How Long Will Loss-Making Sprintex Limited (ASX:SIX) Survive?

Trailing twelve-month data shows us that Sprintex Limited’s (ASX:SIX) earnings loss has accumulated to -AU$3.33M. Although some investors expected this, their belief in the path to profitability for Sprintex may be wavering. A crucial question to bear in mind when you’re an investor of an unprofitable business, is whether the company will have to raise more capital in the near future. Cash is crucial to run a business, and if a company burns through its reserves fast, it will need to come back to market for additional capital raising. This may not always be on their own terms, which could hurt current shareholders if the new deal lowers the value of their shares. Sprintex may need to come to market again, but the question is, when? Below, I’ve analysed the most recent financial data to help answer this question. Check out our latest analysis for Sprintex

What is cash burn?

Sprintex currently has AU$782.71K in the bank, with negative cash flows from operations of -AU$1.16M. Since it is spending more money than it makes, the business is “burning” through its cash to run its day-to-day operations. The cash burn rate refers to the rate at which the company uses up its supply of cash over time. The most significant threat facing investor is the company going out of business when it runs out of money and cannot raise any more capital. Sprintex operates in the auto parts and equipment industry, which on average generates a positive earnings per share, meaning the majority of its peers are profitable. Sprintex faces the trade-off between running the risk of depleting its cash reserves too fast, or risk falling behind its profitable competitors by investing too slowly.

ASX:SIX Income Statement Apr 4th 18
ASX:SIX Income Statement Apr 4th 18

When will Sprintex need to raise more cash?

Opex, or operational expenses, are the necessary costs Sprintex must pay to keep the business running every day. For the purpose of this calculation I’ve only accounted for sales, general and admin (SG&A) expenses, and R&D expenses incurred within this year. Opex (excluding one-offs) grew by 2.06% over the past year, which is relatively reasonable for a small-cap company. But, if Sprintex continues to ramp up its opex at this rate, given how much money it currently has in the bank, it will actually need to come to market again within the next year. Moreover, even if Sprintex kept its opex level at AU$3.30M, it will still have to come to market within the next year. Although this is a relatively simplistic calculation, and Sprintex may reduce its costs or open a new line of credit instead of issuing new equity shares, the analysis still helps us understand how sustainable the Sprintex’s operation is, and when things may have to change.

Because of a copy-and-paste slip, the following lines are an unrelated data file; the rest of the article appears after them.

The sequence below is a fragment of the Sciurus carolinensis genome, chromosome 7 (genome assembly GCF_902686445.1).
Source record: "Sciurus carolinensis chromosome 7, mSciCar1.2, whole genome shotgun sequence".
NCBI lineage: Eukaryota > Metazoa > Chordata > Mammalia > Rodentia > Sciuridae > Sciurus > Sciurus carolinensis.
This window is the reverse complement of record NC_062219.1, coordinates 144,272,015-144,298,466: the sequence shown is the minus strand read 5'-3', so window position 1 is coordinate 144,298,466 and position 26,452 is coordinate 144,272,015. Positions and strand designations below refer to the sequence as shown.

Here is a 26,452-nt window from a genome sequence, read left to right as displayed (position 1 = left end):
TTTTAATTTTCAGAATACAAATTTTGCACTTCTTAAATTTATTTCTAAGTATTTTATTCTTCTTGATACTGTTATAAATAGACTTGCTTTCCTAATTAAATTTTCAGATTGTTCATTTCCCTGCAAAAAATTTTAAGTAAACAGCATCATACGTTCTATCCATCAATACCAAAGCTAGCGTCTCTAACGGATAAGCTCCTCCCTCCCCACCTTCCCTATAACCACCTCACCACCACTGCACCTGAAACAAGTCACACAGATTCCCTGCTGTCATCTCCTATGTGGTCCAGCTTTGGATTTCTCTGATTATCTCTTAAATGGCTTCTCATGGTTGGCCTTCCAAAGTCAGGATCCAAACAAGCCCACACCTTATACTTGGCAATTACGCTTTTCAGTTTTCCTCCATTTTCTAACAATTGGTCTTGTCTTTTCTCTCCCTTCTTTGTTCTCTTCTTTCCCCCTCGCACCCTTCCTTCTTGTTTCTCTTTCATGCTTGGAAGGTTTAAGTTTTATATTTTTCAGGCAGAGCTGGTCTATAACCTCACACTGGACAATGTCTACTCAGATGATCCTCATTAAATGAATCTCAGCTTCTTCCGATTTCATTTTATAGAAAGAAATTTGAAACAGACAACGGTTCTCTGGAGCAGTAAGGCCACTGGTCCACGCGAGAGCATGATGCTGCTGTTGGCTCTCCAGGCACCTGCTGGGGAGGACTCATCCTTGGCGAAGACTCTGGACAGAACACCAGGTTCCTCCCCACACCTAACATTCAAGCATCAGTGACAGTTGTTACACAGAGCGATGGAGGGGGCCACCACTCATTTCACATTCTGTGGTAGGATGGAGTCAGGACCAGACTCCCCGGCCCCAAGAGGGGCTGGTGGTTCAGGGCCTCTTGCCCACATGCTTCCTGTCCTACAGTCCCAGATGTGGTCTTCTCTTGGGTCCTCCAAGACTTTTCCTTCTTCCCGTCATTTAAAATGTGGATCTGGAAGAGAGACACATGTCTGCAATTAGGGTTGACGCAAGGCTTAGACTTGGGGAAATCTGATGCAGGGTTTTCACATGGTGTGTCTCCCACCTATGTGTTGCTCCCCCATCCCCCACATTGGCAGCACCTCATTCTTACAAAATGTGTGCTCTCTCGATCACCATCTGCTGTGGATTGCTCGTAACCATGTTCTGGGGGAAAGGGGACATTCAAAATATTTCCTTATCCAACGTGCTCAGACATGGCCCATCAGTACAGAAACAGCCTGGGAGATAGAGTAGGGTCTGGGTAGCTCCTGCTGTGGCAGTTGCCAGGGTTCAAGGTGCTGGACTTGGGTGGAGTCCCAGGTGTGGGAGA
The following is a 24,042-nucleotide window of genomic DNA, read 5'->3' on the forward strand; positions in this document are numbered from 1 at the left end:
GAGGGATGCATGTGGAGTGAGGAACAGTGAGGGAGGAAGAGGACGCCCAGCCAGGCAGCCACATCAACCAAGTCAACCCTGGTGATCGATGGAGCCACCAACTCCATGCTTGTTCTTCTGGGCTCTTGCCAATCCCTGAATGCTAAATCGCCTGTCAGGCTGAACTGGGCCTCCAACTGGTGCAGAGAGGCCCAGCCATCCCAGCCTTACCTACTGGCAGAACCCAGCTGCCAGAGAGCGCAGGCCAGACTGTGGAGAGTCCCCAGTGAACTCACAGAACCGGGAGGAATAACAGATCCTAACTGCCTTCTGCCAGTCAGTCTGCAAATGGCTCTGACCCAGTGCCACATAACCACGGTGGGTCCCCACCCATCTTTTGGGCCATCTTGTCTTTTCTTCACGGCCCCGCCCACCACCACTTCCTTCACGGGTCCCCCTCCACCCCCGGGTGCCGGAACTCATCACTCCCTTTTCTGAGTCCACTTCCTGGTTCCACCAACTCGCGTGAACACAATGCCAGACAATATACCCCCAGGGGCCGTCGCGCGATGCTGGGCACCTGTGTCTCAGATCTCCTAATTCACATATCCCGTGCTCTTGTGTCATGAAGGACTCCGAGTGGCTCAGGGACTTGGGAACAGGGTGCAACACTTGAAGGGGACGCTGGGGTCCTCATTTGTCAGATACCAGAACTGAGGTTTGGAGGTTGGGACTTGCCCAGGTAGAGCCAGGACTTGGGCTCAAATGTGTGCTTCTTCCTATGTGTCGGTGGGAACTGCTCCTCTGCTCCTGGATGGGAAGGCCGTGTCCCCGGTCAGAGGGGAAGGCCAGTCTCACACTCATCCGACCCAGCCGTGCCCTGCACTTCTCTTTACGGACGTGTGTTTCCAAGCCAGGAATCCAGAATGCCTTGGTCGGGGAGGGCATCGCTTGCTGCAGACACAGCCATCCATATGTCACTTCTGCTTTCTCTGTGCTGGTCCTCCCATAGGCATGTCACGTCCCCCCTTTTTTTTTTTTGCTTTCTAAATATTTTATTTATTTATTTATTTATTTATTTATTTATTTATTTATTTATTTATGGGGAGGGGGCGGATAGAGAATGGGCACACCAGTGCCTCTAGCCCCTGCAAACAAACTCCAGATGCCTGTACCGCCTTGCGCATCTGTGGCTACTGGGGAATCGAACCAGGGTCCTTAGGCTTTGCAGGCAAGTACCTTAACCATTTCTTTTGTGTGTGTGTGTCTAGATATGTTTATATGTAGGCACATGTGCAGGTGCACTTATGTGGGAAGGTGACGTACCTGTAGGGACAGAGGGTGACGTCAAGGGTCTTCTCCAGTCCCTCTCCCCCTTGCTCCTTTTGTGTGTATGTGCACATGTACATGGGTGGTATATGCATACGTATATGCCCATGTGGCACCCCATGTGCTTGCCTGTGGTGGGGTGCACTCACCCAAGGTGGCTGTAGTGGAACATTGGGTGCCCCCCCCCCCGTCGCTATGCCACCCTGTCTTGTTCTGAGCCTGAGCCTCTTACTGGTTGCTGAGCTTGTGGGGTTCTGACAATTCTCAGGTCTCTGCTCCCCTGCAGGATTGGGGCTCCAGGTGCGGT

Next Steps:

The risks involved in investing in loss-making Sprintex means you should think twice before diving into the stock. However, this should not prevent you from further researching it as an investment potential. The outcome of my analysis suggests that if the company maintains the rate of opex growth, it will run out of cash within the year. This suggests an opportunity to enter into the stock, potentially at an attractive price, should Sprintex come to market to fund its growth. Keep in mind I haven’t considered other factors such as how SIX is expected to perform in the future. I recommend you continue to research Sprintex to get a better picture of the company by looking at:
  1. Historical Performance: What has SIX’s returns been like over the past? Go into more detail in the past track record analysis and take a look at the free visual representations of our analysis for more clarity.
  2. Management Team: An experienced management team on the helm increases our confidence in the business – take a look at who sits on Sprintex’s board and the CEO’s back ground.
  3. Other High-Performing Stocks: If you believe you should cushion your portfolio with something less risky, scroll through our free list of these great stocks here.
NB: Figures in this article are calculated using data from the trailing twelve months from 30 December 2017. This may not be consistent with full year annual report figures. Operating expenses include only SG&A and one-year R&D.